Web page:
Annex C. Sector classifications

In the CRS, data on the sector of outflows’ destination are recorded using purpose codes (OECD, n.d.[1]), reflecting the specific area of the recipient’s economic or social structure that the transfer is intended to foster. Some contributions are not susceptible to allocation by sector and are reported as non-sector allocable aid. For this analysis, as seen in Table C.1, some purpose codes were reclassified into sector areas, seeking to depict activities captured through purpose codes within sector areas that are related by descriptions or functions.

Additional methodologies for tracking ODF spending and activities that are related to biodiversity are included in this report, namely to identify whether activities support marine or terrestrial biodiversity; Ecosystem-based Adaptation (EbA) and Ecosystem-based Mitigation (EbM); Illegal Wildlife Trade (IWT); capacity development; and Indigenous Peoples and Local Communities (IPLCs). The following sub-sections provide details on the approaches used.

To assess the financial flows targeting marine and terrestrial biodiversity, the SDGs 14 (marine) and 15 (terrestrial) tags could be used. However, reporting on these was only introduced in 2019 for 2018 flows. In this report, for bilateral donors a more granular approach is applied, based on data tracked through the Biodiversity Marker and SDGs 14 and 15 tags:

  • First, a number of purpose codes found in the “Indicative Table for the Rio Marker for Biodiversity” (OECD, 2019[2]) can be directly identified as being marine or terrestrial related and, as such, are assigned to one of the two categories (see Table C.1 for the list of purpose codes).

  • Second, for other purpose codes that cannot be directly assigned to marine or terrestrial categories, a keyword search is applied to the remaining eligible purpose codes corresponding to the “Indicative Table for the Rio Marker for Biodiversity”. A complete list of biodiversity-related keywords can be found in Table C.2. This search will help assign activities to either marine or terrestrial categories. In some cases, activities may concern both categories – a third category reflects such cases. When activities cannot be assigned through this method, a manual review is applied.

  • Lastly, once filters are applied, all projects were assessed to verify their positive contribution to biodiversity (e.g. do no harm to biodiversity).

The recent definition adopted by the United Nations Environment Assembly allows for the operationalisation of the concept through the CRS (UNEP, 2022[5]). The definition refers to “actions to protect, conserve, restore, sustainably use and manage natural or modified terrestrial, freshwater, coastal and marine ecosystems which address social, economic and environmental challenges effectively and adaptively, while simultaneously providing human well-being, ecosystem services, resilience and biodiversity benefits, and recognises that NbS: (…) effectively and efficiently address major social, economic and environmental challenges, such as biodiversity loss, climate change, land degradation, desertification, food security, disaster risks, urban development, water availability, poverty eradication, inequality and unemployment, as well as social development, sustainable economic development, human health and a broad range of ecosystem services” (UNEP, 2022[5]). The concept of NbS is a broader term generally used for Ecosystem-based Approaches – and often used interchangeably. However, there is no globally agreed definition on what constitutes ecosystem-based approaches. For the purpose of this analysis, the umbrella concept for ecosystem approaches put forward by the CBD is retained (Lo, 2016[6]), i.e. a strategy for the integrated management of land, water and living resources that promotes conservation and sustainable use in an equitable way. Although this concept is broader, for the purpose of this report, the definition seeks to be operationalised mainly for the following subsets:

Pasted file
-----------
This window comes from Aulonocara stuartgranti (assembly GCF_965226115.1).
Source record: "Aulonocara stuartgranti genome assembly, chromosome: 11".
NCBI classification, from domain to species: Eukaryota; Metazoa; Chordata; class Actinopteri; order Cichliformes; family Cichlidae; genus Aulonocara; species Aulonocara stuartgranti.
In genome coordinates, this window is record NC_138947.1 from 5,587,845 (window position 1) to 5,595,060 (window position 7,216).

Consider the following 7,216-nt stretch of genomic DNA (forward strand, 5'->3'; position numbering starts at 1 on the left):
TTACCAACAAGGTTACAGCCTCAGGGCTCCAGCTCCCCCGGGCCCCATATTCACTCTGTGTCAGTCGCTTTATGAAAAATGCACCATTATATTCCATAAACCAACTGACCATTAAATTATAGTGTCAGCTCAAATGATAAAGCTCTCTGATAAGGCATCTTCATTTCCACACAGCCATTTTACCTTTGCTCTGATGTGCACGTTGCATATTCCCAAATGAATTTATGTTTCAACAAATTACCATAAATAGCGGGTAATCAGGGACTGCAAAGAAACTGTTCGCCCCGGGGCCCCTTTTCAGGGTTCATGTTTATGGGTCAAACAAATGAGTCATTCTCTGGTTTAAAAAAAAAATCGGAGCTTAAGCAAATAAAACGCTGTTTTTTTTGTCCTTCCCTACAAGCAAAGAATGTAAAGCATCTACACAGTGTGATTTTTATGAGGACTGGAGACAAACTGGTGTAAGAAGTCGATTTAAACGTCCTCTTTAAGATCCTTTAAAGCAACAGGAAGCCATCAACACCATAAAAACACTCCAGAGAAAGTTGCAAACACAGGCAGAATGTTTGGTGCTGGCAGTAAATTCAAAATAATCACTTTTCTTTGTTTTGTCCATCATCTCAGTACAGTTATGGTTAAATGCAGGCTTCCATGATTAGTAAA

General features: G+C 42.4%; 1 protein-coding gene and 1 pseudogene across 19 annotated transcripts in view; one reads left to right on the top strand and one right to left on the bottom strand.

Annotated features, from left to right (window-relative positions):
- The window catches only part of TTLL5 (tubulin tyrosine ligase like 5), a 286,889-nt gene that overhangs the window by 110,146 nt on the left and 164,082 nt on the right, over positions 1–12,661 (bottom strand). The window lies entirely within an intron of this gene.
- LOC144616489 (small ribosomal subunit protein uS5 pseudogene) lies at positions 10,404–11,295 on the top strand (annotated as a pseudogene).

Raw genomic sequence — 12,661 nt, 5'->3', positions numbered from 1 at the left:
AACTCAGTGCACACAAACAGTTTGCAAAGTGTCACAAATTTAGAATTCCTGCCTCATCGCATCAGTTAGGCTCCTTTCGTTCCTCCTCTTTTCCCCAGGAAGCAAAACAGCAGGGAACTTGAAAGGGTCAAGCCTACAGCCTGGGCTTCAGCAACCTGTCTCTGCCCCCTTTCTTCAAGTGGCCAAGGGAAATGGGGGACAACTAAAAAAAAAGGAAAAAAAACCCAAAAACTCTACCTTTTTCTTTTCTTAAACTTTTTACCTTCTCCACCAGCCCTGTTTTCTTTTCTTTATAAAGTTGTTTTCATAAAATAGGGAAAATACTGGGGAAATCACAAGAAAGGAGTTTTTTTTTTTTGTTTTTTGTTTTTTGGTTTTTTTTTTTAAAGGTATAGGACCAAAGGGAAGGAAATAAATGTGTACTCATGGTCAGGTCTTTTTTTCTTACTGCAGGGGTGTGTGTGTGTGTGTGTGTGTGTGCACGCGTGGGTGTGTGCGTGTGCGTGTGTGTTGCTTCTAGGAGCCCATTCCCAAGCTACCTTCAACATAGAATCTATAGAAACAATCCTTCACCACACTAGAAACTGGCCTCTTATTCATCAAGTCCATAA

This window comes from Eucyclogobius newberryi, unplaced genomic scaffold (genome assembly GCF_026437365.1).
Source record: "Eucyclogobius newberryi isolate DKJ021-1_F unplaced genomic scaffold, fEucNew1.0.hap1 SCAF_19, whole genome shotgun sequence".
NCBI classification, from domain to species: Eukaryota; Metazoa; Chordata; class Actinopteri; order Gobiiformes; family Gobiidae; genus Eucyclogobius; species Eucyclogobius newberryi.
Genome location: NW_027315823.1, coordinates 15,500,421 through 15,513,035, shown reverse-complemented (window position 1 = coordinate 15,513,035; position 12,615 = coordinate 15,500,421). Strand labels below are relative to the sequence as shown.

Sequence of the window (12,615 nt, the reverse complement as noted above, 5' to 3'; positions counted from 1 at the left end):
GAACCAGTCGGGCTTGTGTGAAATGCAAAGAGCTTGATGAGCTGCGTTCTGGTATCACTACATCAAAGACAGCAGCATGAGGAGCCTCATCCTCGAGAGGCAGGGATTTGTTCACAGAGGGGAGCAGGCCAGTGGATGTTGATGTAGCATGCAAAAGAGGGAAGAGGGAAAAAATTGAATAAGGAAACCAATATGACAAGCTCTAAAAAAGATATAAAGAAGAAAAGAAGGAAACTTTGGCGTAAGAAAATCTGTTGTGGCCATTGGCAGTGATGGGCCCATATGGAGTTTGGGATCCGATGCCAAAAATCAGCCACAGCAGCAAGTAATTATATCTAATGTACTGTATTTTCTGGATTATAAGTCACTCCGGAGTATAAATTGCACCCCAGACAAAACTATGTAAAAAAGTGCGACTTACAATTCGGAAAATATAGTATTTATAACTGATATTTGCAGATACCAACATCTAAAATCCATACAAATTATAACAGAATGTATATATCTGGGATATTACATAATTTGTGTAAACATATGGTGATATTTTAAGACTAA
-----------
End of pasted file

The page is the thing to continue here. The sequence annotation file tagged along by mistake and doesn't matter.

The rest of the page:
• Ecosystem-based adaptation (EbA), according to CBD (SCBD, 2009[7]) refers to the use of biodiversity and ecosystem services in an overall adaptation strategy – including the sustainable management, conservation and restoration of ecosystems to provide services that help people adapt to the adverse effects of climate change. Ecosystem-based disaster risk reduction (Eco-DRR), in turn, is the sustainable management, conservation and restoration of ecosystems to reduce disaster risk, with the aim of achieving sustainable and resilient development (Estrella and Saalismaa, 2013[8]). As stated in (CBD, 2018[9]), while EbA and Eco-DRR are conceptually similar and overlap, the former largely addresses climate hazards and impacts, the latter addresses extreme weather events (such as tropical cyclones, floods and droughts), it also tackles events that are not necessarily linked to the effect of climate variations (e.g. earthquakes, tsunamis). Yet, in practice, EbA and Eco-DRR are difficult to distinguish, and here will be identified through the combined use of the climate change adaptation, disaster risk reduction and biodiversity markers.

  • Ecosystem based-mitigation (EbM), according to UNEP-WCMC (Doswald and Osti, 2011[10]), refers to the use of ecosystems for their carbon storage and sequestration service to aid climate change mitigation. Emissions reductions are achieved through the protection, restoration and management of ecosystems (e.g. forest restoration, agroforestry).

These definitions were used to select purpose codes, as can be seen in Table C.3, and will be used to identify EbA and EbM for bilateral donors. The analysis will be applied to activities identified with the biodiversity Rio Marker, cross-checking with the climate change adaptation marker to delineate EbA, the DRR marker to delineate Eco-DRR, and the climate change mitigation marker for EbM.